More than a decade after the first commercial plantings of genetically modified crops, the same old disagreement rumbles on. On one side stand agribiotech companies, arguing that crops engineered to produce insecticidal proteins or resist herbicides boost yields in an environmentally friendly way. Opposing them are advocacy groups who charge that these crops, or the farming practices they encourage, threaten biodiversity. (Editorial)

Floods in the mountain kingdom of Nepal? It sounds unlikely, but Nepal has a low-lying region called Terai, and much of it has been submerged in the past week following intense rains during the south Asian monsoon. Even more surprisingly, Nepal is blaming its downstream neighbour, India, for the floods.

Joseph Wright and Helene Muller-Landau suggest that regeneration of tropical forests might lead to far less species loss than is feared by most tropical biologists (12 May, p 42). There is currently very little reason to think so.

DOZENS of Indonesians killed by landslides this spring have paid the price of unchecked development. Many other innocents in developing nations die each year as rampant illegal logging and deforestation denude steep hillsides, loosening soil and allowing heavy rains to create deadly deluges. Such environmental perils are increasingly common across much of the world as native forests are fragmented, waterways polluted, and oceans over-harvested. The onslaught is especially alarming in the tropics, where an area of forest the size of 40 football fields is destroyed every minute.

"JAPAN threatens to quit whaling forum." It's a headline we have got used to reading, but behind the rhetoric this year's meeting of the International Whaling Commission (IWC) saw a shift in power that has put Japan in a bind.

Ii the American Southwest heading for a megadrought? A projection based on climate models suggests this could be the outcome as global warming alters the Pacific weather patterns that normally bring rain to the region. Now tree rings are revealing just how dry things could get.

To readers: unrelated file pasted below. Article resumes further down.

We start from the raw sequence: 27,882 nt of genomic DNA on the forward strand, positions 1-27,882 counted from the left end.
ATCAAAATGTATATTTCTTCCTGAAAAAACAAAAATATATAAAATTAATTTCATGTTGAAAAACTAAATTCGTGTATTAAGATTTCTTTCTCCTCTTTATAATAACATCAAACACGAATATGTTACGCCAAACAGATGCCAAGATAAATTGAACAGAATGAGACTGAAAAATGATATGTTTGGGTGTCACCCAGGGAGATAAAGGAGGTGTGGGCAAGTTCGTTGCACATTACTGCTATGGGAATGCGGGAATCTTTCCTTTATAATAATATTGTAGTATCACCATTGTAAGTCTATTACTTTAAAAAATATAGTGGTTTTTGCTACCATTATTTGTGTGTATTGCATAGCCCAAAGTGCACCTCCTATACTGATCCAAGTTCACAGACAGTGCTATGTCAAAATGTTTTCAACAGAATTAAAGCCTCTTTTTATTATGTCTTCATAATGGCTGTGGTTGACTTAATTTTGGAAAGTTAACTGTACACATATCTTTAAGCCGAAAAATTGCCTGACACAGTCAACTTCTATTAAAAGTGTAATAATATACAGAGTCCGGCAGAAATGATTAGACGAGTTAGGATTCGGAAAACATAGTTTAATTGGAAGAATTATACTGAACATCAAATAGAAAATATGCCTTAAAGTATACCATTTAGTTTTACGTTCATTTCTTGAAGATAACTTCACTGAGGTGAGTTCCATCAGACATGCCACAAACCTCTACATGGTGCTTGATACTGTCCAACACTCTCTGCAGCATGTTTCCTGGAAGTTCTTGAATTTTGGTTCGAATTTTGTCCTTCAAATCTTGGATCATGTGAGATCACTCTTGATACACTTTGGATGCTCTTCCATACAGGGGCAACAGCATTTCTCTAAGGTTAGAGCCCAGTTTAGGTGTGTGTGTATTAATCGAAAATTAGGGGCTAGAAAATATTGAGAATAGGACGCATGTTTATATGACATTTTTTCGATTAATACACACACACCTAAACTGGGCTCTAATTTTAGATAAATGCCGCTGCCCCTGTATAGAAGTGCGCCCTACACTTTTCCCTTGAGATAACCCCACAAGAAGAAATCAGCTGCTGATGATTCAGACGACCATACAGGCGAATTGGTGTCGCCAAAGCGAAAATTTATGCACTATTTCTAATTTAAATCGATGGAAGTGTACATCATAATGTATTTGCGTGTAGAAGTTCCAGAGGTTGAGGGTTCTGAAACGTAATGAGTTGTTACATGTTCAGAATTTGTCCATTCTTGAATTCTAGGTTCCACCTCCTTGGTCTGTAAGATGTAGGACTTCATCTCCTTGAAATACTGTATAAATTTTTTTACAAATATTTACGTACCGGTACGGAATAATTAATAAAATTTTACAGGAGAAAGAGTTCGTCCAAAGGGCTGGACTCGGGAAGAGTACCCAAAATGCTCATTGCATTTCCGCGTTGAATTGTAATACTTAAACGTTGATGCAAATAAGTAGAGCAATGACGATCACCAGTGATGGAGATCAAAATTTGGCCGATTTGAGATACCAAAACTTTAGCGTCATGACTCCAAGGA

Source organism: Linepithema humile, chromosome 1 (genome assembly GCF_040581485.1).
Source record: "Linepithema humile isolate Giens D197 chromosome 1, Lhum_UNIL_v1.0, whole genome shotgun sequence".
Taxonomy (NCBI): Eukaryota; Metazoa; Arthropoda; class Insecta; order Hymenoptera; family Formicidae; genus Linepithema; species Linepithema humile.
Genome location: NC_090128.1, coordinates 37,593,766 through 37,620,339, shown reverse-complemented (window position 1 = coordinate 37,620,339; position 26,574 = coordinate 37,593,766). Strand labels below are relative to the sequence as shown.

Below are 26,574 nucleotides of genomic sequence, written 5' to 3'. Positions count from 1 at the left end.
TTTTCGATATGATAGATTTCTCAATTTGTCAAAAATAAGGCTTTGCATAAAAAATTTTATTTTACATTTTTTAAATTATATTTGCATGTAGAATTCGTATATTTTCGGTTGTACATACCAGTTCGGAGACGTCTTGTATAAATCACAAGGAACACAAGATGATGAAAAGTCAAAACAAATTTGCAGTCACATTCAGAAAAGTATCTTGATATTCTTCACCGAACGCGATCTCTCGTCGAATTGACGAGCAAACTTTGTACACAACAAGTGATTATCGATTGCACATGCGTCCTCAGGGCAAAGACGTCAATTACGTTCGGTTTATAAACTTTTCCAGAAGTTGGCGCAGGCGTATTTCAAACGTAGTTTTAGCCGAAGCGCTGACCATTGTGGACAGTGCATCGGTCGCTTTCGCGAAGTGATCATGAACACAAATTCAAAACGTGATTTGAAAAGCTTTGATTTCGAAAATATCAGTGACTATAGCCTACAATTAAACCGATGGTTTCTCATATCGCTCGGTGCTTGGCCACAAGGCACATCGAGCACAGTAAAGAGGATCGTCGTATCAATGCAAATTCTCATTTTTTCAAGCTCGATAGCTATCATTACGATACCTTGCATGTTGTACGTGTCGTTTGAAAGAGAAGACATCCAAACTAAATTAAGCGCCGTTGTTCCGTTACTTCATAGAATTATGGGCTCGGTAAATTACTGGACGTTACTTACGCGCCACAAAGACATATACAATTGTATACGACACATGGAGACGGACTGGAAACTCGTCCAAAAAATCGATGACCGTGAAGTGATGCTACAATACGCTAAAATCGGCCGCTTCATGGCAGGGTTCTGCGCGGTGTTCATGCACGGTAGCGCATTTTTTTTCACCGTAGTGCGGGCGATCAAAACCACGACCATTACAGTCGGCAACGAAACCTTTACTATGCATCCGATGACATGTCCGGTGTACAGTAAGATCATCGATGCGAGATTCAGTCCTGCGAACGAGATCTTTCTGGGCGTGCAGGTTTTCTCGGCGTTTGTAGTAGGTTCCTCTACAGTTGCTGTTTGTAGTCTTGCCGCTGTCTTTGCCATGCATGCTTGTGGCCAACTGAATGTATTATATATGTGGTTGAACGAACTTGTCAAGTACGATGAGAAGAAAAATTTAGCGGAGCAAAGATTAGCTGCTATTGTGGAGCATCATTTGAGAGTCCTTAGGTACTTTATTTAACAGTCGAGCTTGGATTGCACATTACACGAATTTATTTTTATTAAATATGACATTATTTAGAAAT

Seen from the outside, Antarctica is a desert, frozen and all but lifeless. Dig below the surface, however, and you will find deep secrets. Thousands of metres beneath Antarctica's forbidding facade, at the place where ice meets rock, lies a land that is exotic, dynamic and above all, wet.

Melting Himalayan glaciers are threatening to unleash a torrent of floods into mountain valleys, and ultimately dry up rivers across South Asia. A new study, due to be presented in July to the International Commission on Snow and Ice (ICSI), predicts that most of the glaciers in the region will vanish within 40 years as a result of global warming.

To most Indians, turmeric or haldi is a part of growing up, a magic cure-all for the excesses of childhood. A classic "grandmother's remedy", the virulent yellow powder or paste has been applied to the scrapes and cuts of generations of children. But in the US, two scientists were granted a patent to use this plant extract in its powder form for healing wounds. The scientists claimed they were the first to use turmeric (Curcuma longa) for this purpose.

A weed which was carried into India from the United States has spread within a decade across a thousand miles of the country from Bangalore in the south to Kashmir in the north. This prolific plant, Parthenium hysterophorus, has brought with it a near epidemic of contact dermatitis. The outbreak is so serious that the Indian Department of Science and Technology held a meeting to see what can be done to eradicate this unwelcome intruder.